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Is cultivated ‘lab-grown’ meat the next eco-revolution?

In October 2021 it was revealed the European Union is investing €2m into a scientific project to develop cultivated beef for commercial markets.

The funding was granted to two Dutch food firms – Nutreco and Mosa Meat – which are attempting to lower the costs of growing meat in vitro.

Cultured meat has been put forward as a solution to the climate impact of the meat industry. Global food production is responsible for a third of all planet-heating gases produced by humans, with meat causing twice the pollution of plant-based foods, according to a study by the University of Illinois.

  1. What is cultivated meat?

    Cultivated meat, also sometimes referred to as cell-based meat, clean meat, cultured meat and in-vitro meat, is artificially-grown genuine meat that is produced by cultivating animal cells directly.

    After cells are taken from a healthy animal, which isn’t killed in the process, they are placed in a large stainless-steel tank called a cultivator where it is fed nutrients until it divides and grows.

    The cells are also given growth factor components, which are signals that tell it what to do. The process takes two to three weeks depending on the type of meat being produced, and is currently restricted to a texture similar to mince.

    As the Good Food Institute states: “This production method eliminates the need to raise and farm animals for food. Cultivated meat is made of the same cell types arranged in the same or similar structure as animal tissues, thus replicating the sensory and nutritional profiles of conventional meat.”

  2. Is it better for the environment?

    An analysis by research and consultancy firm CE Delft concluded that cultivated meat can offer environmental gains compared to conventional meats – beef, pork and chicken.

    The researchers said: “Cultivated meat uses much less land compared to all conventional meats. It also has a much lower carbon footprint than beef and is comparable to current global average footprints for pork and chicken when produced using conventional energy.

    However, the report also found that the environmental impact of cultivated meat is largely driven by energy use, primarily electricity use during production itself.

    It adds: “This study shows that cultivated meat has the potential to become a sustainable source of protein compared to most conventional meat products, and could even undercut all conventional animal meats in sustainable energy scenarios.

    “When using sustainable energy, cultivated meat has a lower carbon footprint than ambitious production benchmarks for all conventional meats.”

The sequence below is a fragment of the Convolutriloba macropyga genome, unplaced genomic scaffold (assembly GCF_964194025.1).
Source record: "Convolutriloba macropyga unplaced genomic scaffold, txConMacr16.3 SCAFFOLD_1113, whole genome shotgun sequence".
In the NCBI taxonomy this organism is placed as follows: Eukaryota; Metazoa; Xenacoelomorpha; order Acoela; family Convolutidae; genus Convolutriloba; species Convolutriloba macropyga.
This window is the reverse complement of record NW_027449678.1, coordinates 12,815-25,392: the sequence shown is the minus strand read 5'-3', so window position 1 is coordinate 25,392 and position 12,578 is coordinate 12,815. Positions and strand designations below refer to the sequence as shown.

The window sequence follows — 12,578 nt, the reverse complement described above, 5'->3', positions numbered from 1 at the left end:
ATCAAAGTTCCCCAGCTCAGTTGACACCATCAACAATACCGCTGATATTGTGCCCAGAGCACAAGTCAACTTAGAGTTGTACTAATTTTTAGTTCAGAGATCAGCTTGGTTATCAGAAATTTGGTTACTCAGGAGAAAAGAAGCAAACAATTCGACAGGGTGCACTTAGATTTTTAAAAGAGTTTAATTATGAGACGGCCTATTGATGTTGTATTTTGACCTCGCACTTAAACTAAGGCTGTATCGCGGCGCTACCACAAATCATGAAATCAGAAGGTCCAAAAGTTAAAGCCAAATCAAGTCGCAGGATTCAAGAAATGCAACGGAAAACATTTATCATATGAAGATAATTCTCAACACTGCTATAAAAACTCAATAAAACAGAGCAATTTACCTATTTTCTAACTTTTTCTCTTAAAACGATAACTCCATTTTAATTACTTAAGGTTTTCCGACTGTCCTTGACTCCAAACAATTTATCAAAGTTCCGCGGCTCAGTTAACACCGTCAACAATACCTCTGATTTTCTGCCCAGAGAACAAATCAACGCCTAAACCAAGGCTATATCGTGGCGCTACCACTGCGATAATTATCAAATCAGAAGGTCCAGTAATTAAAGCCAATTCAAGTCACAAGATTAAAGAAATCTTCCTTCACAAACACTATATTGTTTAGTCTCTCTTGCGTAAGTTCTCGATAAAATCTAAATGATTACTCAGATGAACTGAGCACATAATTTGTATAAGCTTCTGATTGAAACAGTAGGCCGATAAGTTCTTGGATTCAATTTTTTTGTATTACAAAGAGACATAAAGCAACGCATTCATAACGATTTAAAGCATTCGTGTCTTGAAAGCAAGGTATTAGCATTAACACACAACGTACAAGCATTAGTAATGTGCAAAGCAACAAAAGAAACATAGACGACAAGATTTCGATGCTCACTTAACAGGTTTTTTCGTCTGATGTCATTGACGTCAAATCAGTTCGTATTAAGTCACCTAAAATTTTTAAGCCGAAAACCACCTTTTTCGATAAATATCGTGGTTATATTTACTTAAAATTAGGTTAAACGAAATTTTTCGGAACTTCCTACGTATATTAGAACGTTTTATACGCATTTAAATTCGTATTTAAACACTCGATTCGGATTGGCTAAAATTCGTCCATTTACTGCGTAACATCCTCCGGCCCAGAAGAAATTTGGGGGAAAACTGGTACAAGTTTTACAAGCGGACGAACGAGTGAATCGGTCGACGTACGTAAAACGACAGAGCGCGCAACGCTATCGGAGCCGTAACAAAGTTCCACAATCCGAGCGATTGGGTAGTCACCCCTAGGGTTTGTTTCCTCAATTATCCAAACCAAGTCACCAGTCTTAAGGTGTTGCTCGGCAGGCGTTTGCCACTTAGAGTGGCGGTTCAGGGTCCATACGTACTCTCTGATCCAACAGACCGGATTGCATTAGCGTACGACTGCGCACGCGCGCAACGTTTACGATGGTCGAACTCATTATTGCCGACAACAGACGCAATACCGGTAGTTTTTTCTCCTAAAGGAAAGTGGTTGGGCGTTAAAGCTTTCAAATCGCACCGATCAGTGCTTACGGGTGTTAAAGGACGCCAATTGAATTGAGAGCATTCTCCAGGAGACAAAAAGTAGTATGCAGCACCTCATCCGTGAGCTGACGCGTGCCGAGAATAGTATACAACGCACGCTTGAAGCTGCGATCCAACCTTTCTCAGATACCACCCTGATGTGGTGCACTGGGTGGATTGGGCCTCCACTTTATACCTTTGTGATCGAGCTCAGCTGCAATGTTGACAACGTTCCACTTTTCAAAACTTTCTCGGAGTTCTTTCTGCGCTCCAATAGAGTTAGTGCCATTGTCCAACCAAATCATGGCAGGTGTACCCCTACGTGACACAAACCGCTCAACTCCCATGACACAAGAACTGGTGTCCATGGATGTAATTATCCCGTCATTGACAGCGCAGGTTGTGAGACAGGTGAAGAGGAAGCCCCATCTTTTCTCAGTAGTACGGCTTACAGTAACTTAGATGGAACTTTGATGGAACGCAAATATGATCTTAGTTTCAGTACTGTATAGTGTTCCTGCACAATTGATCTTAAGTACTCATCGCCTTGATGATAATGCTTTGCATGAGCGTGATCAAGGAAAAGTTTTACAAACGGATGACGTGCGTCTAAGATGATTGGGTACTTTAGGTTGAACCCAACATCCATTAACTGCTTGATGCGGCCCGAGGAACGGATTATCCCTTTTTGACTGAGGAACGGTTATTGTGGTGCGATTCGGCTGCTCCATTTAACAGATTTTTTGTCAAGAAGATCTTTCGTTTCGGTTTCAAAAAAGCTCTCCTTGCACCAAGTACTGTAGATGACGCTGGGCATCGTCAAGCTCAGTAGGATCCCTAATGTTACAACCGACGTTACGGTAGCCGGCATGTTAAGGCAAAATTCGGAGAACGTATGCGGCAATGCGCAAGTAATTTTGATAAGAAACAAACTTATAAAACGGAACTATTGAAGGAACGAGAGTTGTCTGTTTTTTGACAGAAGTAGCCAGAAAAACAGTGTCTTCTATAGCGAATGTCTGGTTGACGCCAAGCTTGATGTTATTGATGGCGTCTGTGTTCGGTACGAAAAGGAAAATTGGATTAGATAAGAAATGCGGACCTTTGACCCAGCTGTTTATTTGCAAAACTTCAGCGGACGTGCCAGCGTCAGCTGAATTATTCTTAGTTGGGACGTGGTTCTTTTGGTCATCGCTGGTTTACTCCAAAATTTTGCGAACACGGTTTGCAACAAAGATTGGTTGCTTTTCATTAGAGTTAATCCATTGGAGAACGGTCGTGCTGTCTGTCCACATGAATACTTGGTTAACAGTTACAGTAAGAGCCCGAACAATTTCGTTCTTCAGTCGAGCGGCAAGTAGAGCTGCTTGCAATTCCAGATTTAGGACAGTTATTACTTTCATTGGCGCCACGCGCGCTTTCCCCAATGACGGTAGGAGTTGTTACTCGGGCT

3. Is the energy needed to grow cultivated meat a problem?

    A study by the Oxford Martin School states artificially-grown beef could generate longer-lasting and more damaging greenhouse gases than rearing cattle normally.

    The new research, published in the journal Frontiers in Sustainable Food Systems, suggests over a longer time frame, production of lab-grown meat could generate greater concentrations of damaging CO2.

    While methane remains in the atmosphere for around 12 years, CO2 accumulates for millennia.

    The study suggests the environmental benefits of large scale production of artificial meat hinge on the means of power generation used to make the artificial product in the factories.

    The scientists from the Oxford Martin School said they found cultured meat was not necessarily “climatically superior to cattle”, adding: “Its relative impact instead depends on the availability of decarbonised energy generation and the specific production systems that are realised.”

    The researchers concluded only in the most optimistic scenarios was the impact of lab-grown meat less harmful than cattle-rearing.

    “In the most optimistic cultured meat production footprints, emissions are competitive with cattle systems for CO2 while avoiding the other gases: this is unambiguously superior from a climate perspective,” they said.

  4. When will cultivated meat become available?

    The Singapore Food Agency approved the world’s first cultivated meat product for sale in December 2020. Shortly after, the 1880 restaurant in Singapore marked the historic first commercial sale of the approved cultivated chicken bite produced by California-based Eat Just.

    In June, an Israeli company, Future Meat, announced that it was opening a facility that will produce the equivalent of 5,000 hamburgers a day and hopes to have product available in the US by 2022.

    Nicholas Genovese, a stem cell biologist and a pioneer of the science, told Discover that there are challenges with scalability and meeting regulatory hurdles that must be overcome. He added: “Several companies have talked about initial limited launches in or by 2022. But it may be a few more years before there’s widespread access and distribution.”

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